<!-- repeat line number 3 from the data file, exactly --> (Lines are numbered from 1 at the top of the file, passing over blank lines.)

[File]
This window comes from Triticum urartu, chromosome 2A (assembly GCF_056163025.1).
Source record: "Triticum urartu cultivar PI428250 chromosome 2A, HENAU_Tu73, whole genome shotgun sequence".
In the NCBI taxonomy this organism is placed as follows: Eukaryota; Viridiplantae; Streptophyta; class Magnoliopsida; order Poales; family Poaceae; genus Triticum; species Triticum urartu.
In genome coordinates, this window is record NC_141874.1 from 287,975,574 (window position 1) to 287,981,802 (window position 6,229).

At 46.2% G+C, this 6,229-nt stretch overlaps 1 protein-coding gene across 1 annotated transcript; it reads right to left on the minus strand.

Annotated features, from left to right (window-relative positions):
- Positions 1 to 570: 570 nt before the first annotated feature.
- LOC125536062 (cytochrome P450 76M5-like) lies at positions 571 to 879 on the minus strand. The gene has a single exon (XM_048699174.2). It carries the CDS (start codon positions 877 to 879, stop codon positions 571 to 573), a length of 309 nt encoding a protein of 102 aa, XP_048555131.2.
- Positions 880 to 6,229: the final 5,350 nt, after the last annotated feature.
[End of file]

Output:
In the NCBI taxonomy this organism is placed as follows: Eukaryota; Viridiplantae; Streptophyta; class Magnoliopsida; order Poales; family Poaceae; genus Triticum; species Triticum urartu.